Schaumburg, Elk Grove devoting cash to fight 140-foot power poles

  • Schaumburg, Elk Grove and three other suburbs are fighting a ComEd plan to install power line poles like these along the Elgin-O'Hare Expressway. ComEd says the additional power line is needed to improve reliability, but town leaders argue they lower property values.

    Schaumburg, Elk Grove and three other suburbs are fighting a ComEd plan to install power line poles like these along the Elgin-O'Hare Expressway. ComEd says the additional power line is needed to improve reliability, but town leaders argue they lower property values. Courtesy of ComEd

  • Proposed power lines

    Graphic: Proposed power lines (click image to open)

 
 
Updated 3/9/2016 5:35 PM

Schaumburg and Elk Grove Village are the first among a coalition of five communities to authorize funding to fight ComEd's plan for new overhead power lines on 140- to 170-foot steel poles along the Elgin-O'Hare Expressway.

Both village boards Tuesday agreed to spend up to $100,000 each to fight the proposal, which they argue would have a detrimental effect on aesthetics and property values along the route, as well as to navigation at the Schaumburg Regional Airport.

 

They soon expect similar but as yet unspecified amounts to be added to the war chest by Hanover Park, Itasca and Roselle.

The ComEd project is intended to connect substations in Bartlett and Itasca. ComEd officials say the project is needed to boost reliability for the thousands of customers served by the Bartlett substation who currently receive their power via a single line of wood poles.

ComEd spokeswoman Liz Keating said that when the plan goes before the Illinois Commerce Commission this year, any member of the public will be able to express objections during the review process.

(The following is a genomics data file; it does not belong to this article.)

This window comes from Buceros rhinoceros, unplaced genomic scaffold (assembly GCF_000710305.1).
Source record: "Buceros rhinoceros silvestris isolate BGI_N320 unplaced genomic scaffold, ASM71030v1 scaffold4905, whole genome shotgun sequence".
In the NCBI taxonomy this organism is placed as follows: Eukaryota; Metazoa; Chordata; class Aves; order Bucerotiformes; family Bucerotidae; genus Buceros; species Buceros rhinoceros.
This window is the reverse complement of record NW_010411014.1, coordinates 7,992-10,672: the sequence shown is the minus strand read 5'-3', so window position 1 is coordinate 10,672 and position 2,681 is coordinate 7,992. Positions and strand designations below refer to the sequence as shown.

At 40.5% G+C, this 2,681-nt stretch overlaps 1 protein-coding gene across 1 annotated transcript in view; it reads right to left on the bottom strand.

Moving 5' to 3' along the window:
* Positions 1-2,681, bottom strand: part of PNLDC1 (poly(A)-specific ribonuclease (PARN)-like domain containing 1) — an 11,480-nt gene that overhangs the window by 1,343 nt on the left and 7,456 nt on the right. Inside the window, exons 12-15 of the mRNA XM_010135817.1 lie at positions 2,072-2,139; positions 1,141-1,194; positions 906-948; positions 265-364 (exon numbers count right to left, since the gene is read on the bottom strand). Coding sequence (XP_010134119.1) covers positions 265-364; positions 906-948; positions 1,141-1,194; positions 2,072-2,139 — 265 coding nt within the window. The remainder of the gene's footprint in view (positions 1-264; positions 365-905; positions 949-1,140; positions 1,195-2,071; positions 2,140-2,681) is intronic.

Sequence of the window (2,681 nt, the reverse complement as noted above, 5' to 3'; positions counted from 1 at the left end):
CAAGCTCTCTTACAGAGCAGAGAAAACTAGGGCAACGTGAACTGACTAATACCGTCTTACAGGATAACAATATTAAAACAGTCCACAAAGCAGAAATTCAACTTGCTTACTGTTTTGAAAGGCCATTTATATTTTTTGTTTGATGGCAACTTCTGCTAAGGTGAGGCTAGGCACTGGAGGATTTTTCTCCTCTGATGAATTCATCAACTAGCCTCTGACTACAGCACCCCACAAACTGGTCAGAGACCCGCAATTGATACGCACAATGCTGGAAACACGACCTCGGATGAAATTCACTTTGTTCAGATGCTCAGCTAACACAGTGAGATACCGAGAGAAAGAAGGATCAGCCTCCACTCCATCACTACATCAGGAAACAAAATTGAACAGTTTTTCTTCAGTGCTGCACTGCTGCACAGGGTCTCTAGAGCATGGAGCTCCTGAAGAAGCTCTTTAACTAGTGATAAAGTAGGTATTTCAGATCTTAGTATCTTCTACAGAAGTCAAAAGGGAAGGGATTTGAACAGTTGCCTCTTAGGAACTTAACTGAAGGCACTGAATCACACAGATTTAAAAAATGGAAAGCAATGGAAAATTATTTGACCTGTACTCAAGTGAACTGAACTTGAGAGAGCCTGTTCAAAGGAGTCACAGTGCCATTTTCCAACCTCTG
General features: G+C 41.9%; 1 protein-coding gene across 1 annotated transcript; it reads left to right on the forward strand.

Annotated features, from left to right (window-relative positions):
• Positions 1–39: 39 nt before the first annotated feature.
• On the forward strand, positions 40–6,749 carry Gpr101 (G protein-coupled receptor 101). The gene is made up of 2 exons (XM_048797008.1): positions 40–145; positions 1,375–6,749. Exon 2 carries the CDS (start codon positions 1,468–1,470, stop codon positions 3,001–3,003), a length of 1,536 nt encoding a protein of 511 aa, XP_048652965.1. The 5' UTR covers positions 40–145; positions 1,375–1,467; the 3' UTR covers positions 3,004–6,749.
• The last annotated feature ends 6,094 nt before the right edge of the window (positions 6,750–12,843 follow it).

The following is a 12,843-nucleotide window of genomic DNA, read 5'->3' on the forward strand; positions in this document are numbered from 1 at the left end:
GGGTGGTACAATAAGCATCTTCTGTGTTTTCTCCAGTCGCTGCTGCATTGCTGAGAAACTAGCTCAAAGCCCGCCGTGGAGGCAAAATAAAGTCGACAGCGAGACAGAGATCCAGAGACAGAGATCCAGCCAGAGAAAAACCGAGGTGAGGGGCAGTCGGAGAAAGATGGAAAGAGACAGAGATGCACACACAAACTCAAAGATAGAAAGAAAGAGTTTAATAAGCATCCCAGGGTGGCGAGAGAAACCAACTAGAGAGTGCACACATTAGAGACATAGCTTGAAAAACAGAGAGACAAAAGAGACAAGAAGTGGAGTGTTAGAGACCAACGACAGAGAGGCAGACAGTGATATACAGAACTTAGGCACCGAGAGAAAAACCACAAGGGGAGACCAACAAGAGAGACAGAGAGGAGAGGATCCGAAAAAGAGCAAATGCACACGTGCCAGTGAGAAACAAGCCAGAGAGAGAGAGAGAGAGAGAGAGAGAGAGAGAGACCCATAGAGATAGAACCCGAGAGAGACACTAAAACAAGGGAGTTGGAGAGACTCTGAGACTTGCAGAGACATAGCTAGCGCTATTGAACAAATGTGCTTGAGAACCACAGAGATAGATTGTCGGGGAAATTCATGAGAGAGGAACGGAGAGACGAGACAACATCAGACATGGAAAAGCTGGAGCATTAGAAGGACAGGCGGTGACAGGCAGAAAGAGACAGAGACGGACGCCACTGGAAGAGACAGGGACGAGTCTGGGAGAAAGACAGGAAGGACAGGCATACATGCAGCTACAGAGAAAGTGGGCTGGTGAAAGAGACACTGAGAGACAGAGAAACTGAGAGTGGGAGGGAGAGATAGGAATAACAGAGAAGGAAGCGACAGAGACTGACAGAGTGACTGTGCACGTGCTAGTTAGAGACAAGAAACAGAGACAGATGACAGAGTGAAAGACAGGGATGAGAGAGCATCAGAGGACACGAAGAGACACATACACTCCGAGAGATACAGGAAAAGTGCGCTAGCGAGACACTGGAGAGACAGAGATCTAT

"The one thing we want to stress is that because it's part of a process, it's not a done deal," Keating said of the proposed route. "There will be an entire process by which the ICC will vet the project. We're taking the steps we believe are important, but we don't want anyone to think we're going straight ahead with this."

The five neighboring communities fighting the plan -- none of which would be served by the new lines -- are asking that additional lines be buried. But ComEd points to a state law that requires it to pursue the least costly option for its customers -- in this case, the overhead lines.

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Schaumburg Village Manager Brian Townsend said the communities have been told that burying the lines could cost up to 10 times more than the $50 million to $60 million ComEd is budgeting for the project. Townsend said the five communities opposing the project have no interest in funding those additional costs, especially since they're receiving no benefit from it.

The money they're gathering to oppose the project would likely be spent on public relations, lobbying, legal fees, consultants and expert testimony, he said.

The Federal Aviation Administration recently released a statement endorsing Schaumburg's opinion that the poles would have an adverse impact on aircraft navigation at the Schaumburg Regional Airport.

Townsend said ComEd can appeal that opinion or sidestep the issue by burying the lines only around the airport.

The time frame of ComEd's review process before the Illinois Commerce Commission remains uncertain, but the five opposing communities expect to coordinate their efforts this month, Townsend said.

Hanover Park will hold a town-hall meeting with information and updates about the ComEd project at 6 p.m. Tuesday, March 15, in the community room of the village's police station at 2011 Lake St.

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